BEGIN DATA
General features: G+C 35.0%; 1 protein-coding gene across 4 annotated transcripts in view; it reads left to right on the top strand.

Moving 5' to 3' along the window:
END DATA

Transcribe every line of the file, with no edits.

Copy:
General features: G+C 35.0%; 1 protein-coding gene across 4 annotated transcripts in view; it reads left to right on the top strand.

Moving 5' to 3' along the window: